Theorem 14. Letting be a fuzzy variable with support for any real number , fuzzy variables and are mutually min-related and identically distributed for any different . Function is differentiable in for any , and is an integrable fuzzy variable for any . if the following two conditions hold:(i)for every it corresponds a such that provided ;(ii)there exist integrable fuzzy variables and such that provided .Then exists and
Proof. Under condition (i), we first claim the following result:
uniformly on .
Consider the difference quotients for . Since is differentiable on , by Lagrange mean value theorem, there corresponds to each a number between and such that Hence, condition (i) implies that as . That is, uniformly on .
Next, we prove By (41), we know for all . That is, converges to uniformly on , as .
Since , we get which by Theorem 6 implies
Applying Lagrange mean value theorem again, for each pair , there corresponds a such that Since provided , we get which implies that
Noting that and are integrable and min-related fuzzy variables, it has It follows from condition (ii) and Lemma 8 that The desired result follows and the proof of the theorem is completed.
The following simple example verifies the result of Theorem 14.
Example 15. Given a positive triangular fuzzy variable , , we define a family of mutually min-related fuzzy variables , with the same possibility distribution of . The support of is , which is a bounded and closed set of . Define the function . Let us verify the result of Theorem 14.
Apparently, is differentiable on with respect to . Also note that and is an integrable fuzzy variable for each .
As for conditions (i) and (ii), on the one hand, since is a compact set of and is a uniformly continuous function on , condition (i) holds.
On the other hand, we note that, for any , we then have then condition (ii) also holds.
From the above example, it is natural to have the following corollary.
Corollary 16. Let be a fuzzy variable with bounded support for any , and fuzzy variables and are mutually min-related and identically distributed for any different . Function is differentiable in for any , and is an integrable fuzzy variable for each . Under the following two conditions: (i) is continuous on ,(ii)there exist integrable fuzzy variables and such that provided ; one has that exists and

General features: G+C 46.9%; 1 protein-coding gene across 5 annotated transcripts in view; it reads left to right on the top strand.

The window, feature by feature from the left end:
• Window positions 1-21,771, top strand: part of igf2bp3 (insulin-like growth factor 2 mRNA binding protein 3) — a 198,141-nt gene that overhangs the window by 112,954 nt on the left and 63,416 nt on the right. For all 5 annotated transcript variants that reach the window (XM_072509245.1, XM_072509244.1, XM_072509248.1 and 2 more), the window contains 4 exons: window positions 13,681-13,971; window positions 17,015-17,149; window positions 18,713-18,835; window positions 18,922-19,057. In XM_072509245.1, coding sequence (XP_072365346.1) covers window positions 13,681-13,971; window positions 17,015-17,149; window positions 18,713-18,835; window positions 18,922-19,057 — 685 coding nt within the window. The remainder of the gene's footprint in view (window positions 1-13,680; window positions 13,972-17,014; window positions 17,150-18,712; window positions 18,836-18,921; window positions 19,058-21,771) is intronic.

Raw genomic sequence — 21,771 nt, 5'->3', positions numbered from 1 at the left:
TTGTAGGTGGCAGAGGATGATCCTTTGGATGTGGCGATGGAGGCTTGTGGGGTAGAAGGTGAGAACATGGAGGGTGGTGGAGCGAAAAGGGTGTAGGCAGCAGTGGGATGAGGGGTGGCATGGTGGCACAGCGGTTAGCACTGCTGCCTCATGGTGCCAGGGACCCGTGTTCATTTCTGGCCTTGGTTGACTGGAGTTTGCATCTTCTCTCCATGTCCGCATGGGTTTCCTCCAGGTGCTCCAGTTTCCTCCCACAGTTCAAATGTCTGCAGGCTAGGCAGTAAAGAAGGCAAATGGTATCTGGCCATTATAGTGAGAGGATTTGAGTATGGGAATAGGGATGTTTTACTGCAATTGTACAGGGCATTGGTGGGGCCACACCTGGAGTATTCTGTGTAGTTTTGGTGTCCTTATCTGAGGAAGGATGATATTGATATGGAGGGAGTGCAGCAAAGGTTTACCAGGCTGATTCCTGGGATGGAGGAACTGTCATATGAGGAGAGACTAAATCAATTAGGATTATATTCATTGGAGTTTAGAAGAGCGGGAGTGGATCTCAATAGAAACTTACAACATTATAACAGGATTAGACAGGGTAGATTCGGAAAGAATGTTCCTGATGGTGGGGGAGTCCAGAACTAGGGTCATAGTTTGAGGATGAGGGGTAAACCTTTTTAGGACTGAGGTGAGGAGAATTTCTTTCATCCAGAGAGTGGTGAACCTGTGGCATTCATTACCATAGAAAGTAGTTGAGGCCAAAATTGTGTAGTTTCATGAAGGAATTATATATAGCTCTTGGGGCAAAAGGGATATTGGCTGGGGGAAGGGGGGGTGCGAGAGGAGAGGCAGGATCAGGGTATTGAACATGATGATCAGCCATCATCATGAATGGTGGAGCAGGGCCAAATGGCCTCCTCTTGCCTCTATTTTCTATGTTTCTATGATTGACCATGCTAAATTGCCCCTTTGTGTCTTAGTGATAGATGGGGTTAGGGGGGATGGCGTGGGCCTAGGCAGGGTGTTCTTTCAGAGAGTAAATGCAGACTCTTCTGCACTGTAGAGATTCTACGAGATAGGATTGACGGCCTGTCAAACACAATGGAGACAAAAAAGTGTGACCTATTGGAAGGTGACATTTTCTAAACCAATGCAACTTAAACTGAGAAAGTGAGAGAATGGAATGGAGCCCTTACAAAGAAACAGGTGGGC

Proof. Since is bounded and is a compact set in , condition (i) implies the uniformly continuity of on . Therefore, for every there is a such that for all and . Thus, applying Theorem 14 proves the corollary.
5. A Law of Large Numbers
This section focuses on the law of large numbers for fuzzy variable sequences. Analogously to the case of random variables, there is also a parallel important inequality—Chebyshev Inequality—for fuzzy variables.
Theorem 17 (see , Chebyshev Inequality). Let be a fuzzy variable whose variance exists. Then for any given number , one has
Theorem 18. Let be a sequence of fuzzy variables. If for every , and then one has
Example 19. For a sequence of (min-related) triangular fuzzy variables for , let us verify the result of Theorem 18.
To begin, we verify the condition that for every . Since, for each , we have where Denoting , we have then the possibility distribution of can be written as Furthermore, the possibility distribution of can be expressed as Noting that for any , we have
On the other hand, we have
Now, for any , we calculate which is equal to Define note that ; we have That is, The result of Theorem 18 is verified.
Clearly, we have the following corollary for min-related and identically distributed fuzzy variable sequences.
Corollary 20. Let be a sequence of min-related and identically distributed fuzzy variables. If for every , and then one has
Proof. For min-related and identically distributed fuzzy variables , we have where . This proves the corollary.
6. Concluding Remarks
In the present study, we investigated some analytical properties of the credibilistic expectation functions of fuzzy variables. The major new results obtained can be summarized as follows.(i)Several continuity theorems including the conditions of upper semicontinuity, lower semicontinuity, and continuity (Theorems 9–13) were established for expectation function .(ii)The differentiability of expected value was discussed and a differentiation formula was derived (Theorem 14).(iii)A law of large numbers was proved for fuzzy variable sequences (Theorem 18).
There is much room for further development based on the present study. First, this paper only discussed the properties of expectation functions in single variable case, which could be extended to a multivariate case for broader potential applications. Furthermore, some other analytical properties, such as integration, could also be interesting issues for future studies. Finally, the results obtained in the present work within the scope of fuzzy variable are worth being considered with a generalization to the case of hybrid uncertainty with fuzzy random variables.
Conflict of Interests
The authors declare that there is no conflict of interests regarding the publication of this paper.
This work was partially supported by the JSPS Research Fellowships, Grant no. 216866, and JSPS Grant-in-Aid for Scientific Research (C), Grant no. 23400289.